1.3 million workers suffer from work-related illness, HSE statistics show
The annual statistics on illness and injury have been released by the Health and Safety Executive for 2015/16.
Using information from the Labour Force Survey, RIDDOR reporting, HSE cost model, death certificates and HSE enforcement data, the report pulls together key facts about illness and injuries.
Occupational health in numbers
- 1.3 milion workers suffer from work-related illness
- 0.5 million suffer from work-related musculoskeletal disorders
- 0.5 million suffer from work-related stress, depression or anxiety
- There have been 2,515 deaths from mesothelioma
The costs of occupational ill health on business is clear. In 2015/16 there were 30.4 million working days lost due to work-related illness and non-fatal workplace injuries.
In monetary terms this cost business £14.1 billion in 2014/15 – excluding the costs of long latency illnesses, like cancer, and new cases of work-related illness cost £9.3 billion in the same year.
Fatal and non-fatal injuries in numbers
- 0.6 million non-fatal injuries to workers
- 72,202 non-fatal injuries to employees reported by employers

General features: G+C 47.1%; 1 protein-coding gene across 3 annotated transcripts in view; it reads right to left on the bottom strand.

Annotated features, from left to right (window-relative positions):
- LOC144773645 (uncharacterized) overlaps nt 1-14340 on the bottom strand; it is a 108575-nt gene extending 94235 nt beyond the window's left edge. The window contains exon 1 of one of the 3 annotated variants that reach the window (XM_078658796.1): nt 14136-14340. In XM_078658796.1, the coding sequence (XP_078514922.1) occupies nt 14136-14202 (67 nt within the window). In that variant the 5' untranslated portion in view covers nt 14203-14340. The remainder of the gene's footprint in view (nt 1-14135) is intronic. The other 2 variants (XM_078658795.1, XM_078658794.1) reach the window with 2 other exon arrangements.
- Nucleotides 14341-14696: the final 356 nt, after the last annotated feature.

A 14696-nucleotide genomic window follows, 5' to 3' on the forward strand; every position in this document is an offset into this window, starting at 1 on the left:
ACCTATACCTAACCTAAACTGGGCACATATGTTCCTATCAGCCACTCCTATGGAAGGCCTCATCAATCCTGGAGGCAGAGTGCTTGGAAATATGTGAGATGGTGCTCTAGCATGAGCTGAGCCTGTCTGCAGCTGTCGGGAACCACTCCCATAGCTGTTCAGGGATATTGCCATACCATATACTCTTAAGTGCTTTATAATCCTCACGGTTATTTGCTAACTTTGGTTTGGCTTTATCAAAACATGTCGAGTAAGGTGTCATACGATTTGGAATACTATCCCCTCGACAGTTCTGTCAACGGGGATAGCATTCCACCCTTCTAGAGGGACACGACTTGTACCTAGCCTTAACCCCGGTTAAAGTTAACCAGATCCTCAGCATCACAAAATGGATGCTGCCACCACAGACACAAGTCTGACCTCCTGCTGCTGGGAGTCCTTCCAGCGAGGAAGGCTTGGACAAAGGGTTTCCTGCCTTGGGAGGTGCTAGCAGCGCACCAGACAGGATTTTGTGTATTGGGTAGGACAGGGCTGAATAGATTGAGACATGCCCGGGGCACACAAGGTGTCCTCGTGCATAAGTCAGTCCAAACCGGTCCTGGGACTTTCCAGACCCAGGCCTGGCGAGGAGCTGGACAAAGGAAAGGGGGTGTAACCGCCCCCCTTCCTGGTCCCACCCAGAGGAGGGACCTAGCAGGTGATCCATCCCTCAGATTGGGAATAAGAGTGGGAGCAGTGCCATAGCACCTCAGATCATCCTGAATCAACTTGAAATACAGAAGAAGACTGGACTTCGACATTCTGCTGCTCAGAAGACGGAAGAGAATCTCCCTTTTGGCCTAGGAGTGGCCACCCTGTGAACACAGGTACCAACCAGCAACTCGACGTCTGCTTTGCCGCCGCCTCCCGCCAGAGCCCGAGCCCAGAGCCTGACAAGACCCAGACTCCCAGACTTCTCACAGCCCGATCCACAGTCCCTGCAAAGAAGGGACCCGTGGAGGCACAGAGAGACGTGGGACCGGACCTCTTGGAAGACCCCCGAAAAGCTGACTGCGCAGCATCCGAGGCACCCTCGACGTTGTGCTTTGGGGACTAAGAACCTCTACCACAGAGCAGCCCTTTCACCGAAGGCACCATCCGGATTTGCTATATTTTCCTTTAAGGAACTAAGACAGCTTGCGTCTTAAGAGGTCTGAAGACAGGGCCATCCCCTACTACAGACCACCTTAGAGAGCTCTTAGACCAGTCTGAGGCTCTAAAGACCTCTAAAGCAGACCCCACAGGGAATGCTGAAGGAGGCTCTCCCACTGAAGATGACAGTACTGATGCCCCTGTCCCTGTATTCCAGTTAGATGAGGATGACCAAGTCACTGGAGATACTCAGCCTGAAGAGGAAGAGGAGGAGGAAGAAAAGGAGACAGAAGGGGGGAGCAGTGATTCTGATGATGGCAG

- 144 fatal injuries to workers
The annual costs of workplace injury in 2014/15 was £4.8 billion.
The trends behind the figures
Figures alone mean virtually nothing unless you look at them in the context of wider data and comparisons.
With regard to occupational health, the HSE statistics report shows that there has been a general downward trend in the number of self-reported, work-related ill health disorders – at least until 2011/12 and more recently this rate has been broadly flat.
Similarly, the rate of self-reported stress, depression and anxiety has remained broadly flat for more than a decade.
These statistics indicate that we have reached a plateau, and that new and different approaches need to be adopted when tackling occupational health.
There are projected to be around 2,500 deaths per year from mesothelioma for the rest of this decade before numbers start to decline.
There has been a downward trend in the rate of fatal injury in the long-term, although this seems to have also hit a plateau in recent years.
The majority of fatal injuries come from falls from height, with being struck by moving vehicles coming in a close second.
The UK has the least fatal injuries when compared to other large EU economies, including Germany, Poland, Italy, Spain and France.
However, the UK comes in second place when looking at the percentage of self-reported, work-related injuries and health problems resulting in sick leave.
The McOnie Agency has produced an infographic to illustrate the trends and statistics released by the HSE.
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